Wednesday, February 17, 2010

Secret of Aging

The real news appears to be that the role of telomeres has been overstated.  Cellular aging appears be a response to ongoing DNA damage or other damage and not particularly programmed.

My own conjecture is that our high metabolic rate out runs our ability to produce enough stem cells to replace cell losses on a timely basis.  This a mechanical explanation that largely fits the apparent facts.

I have observed a small but bad scar on my knuckle, caused when I was a teenager slowly transition back to mostly normal skin tissue.  Any inherent weakness has dissipated over the decades.  Yet this strongly suggests that the only restraint from rapid rejuvenation is merely mechanical capacity.

That suggests that stem cell augmentation can hugely restore a large part of the aging body.  It is little wonder that such optimism exists around the subject of stem cells.

As an aside, healing is sharply enhanced by taking doses of condriten sulphate.  This was shown to reverse heart attack damage to the point of eliminating EKG evidence long after the event.  This obviously applies to any and all internal damage needing to heal up properly.

At least we clearly know the pathway that induces well known aging effects.

Scientists discover the secret of ageing

By Clive Cookson in London

Published: February 15 2010 23:00 | Last updated: February 15 2010 23:00

One of the biggest puzzles in biology – how and why living cells age – has been solved by an international team based at Newcastle University, in north-east England.
The answer is complex, and will not produce an elixir of eternal life in the foreseeable future.
But the scientists expect better drugs for age-related illnesses, such as diabetes and heart disease, to emerge from their discovery of the biochemical pathway involved in ageing.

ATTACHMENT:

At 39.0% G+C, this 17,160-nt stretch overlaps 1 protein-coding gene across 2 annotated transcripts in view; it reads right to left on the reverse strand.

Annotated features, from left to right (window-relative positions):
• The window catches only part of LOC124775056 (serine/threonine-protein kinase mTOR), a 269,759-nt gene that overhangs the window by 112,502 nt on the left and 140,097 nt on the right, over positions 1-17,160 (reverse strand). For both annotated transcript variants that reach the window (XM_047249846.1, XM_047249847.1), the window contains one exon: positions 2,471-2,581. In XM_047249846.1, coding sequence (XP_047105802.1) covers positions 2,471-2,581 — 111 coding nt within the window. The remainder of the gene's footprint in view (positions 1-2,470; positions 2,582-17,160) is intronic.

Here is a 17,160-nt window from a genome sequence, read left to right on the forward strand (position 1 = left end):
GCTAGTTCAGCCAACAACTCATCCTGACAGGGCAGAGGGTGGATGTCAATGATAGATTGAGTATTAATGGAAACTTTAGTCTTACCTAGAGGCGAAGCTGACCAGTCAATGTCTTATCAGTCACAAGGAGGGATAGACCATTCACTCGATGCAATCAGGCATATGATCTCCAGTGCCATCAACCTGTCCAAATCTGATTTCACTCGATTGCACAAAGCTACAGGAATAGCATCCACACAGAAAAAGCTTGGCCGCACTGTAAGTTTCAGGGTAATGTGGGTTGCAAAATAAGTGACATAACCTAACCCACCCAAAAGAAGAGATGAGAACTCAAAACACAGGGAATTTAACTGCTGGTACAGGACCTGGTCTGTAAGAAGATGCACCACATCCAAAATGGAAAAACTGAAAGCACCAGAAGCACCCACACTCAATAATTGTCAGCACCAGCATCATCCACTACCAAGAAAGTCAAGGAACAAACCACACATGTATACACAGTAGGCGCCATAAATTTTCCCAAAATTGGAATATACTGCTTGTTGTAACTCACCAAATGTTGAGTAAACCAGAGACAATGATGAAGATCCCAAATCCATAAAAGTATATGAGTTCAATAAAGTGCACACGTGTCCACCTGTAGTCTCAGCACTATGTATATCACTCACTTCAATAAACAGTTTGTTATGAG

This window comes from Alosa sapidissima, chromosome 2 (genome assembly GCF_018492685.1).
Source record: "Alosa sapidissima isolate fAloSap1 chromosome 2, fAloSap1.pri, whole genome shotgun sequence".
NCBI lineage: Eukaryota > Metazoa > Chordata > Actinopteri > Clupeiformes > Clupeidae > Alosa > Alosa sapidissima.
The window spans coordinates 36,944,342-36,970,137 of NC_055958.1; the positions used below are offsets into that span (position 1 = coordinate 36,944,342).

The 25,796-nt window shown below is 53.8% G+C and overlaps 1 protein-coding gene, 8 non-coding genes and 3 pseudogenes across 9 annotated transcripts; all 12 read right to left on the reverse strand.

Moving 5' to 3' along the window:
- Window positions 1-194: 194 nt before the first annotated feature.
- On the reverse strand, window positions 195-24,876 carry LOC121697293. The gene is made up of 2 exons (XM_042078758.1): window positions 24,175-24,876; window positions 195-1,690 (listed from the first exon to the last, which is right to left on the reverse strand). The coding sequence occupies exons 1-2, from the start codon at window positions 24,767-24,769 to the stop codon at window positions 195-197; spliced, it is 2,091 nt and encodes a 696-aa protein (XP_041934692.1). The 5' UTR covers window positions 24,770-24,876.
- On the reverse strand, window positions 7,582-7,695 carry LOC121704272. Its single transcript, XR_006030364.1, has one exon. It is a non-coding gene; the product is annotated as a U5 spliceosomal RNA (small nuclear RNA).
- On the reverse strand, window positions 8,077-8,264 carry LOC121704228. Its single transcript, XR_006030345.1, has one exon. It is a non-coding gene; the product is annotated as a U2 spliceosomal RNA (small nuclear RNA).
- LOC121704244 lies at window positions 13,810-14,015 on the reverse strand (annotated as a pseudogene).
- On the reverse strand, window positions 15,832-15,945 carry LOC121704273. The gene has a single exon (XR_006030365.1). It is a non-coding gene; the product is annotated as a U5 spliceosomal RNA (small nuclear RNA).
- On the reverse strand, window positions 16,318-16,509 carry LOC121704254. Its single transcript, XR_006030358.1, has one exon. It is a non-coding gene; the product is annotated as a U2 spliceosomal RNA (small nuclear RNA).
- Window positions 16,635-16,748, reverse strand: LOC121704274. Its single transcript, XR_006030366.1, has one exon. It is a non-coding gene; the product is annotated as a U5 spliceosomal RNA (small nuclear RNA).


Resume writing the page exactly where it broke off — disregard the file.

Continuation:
The Newcastle team, working with the University of Ulm in Germany, used a comprehensive “systems biology” approach, involving computer modeling and experiments with cell cultures and genetically modified mice, to investigate why cells become senescent. In this aged state, cells stop dividing and the tissues they make up show physical signs of deterioration, from wrinkling skin to a failing heart.
The research, published by the journal Molecular Systems Biology, shows that when an ageing cell detects serious damage to its DNA – caused by the wear and tear of life – it sends out specific internal signals.
These distress signals trigger the cell’s mitochondria, its tiny energy-producing power packs, to make oxidising “free radical” molecules, which in turn tell the cell either to destroy itself or to stop dividing. The aim is to avoid the damaged DNA that causes cancer.
The Newcastle discovery plays down the role of telomeres, the protective tips on the ends of human chromosomes, which gradually become shorter as we grow older.
“There has been a huge amount of speculation about how blocking telomere erosion might cure ageing and age-related diseases,” said Tom Kirkwood, director of Newcastle’s Institute of Ageing and Health. “The telomere story has over-promised and the biology is more complicated.”
He added: “Our breakthrough means that we stand a very much better chance of making a successful attack on age-related diseases while at the same time avoiding the risk of unwanted side-effects like cancer.”
His colleague Thomas von Zglinicki emphasized caution in the research’s next stage – to investigate ways to prevent cellular senescence.
“It is absolutely essential to tread carefully in trying to alter processes that cause cells to age, because the last thing we want is to help age-damaged cells from breaking out to become malignant,” said Mr von Zglinicki.

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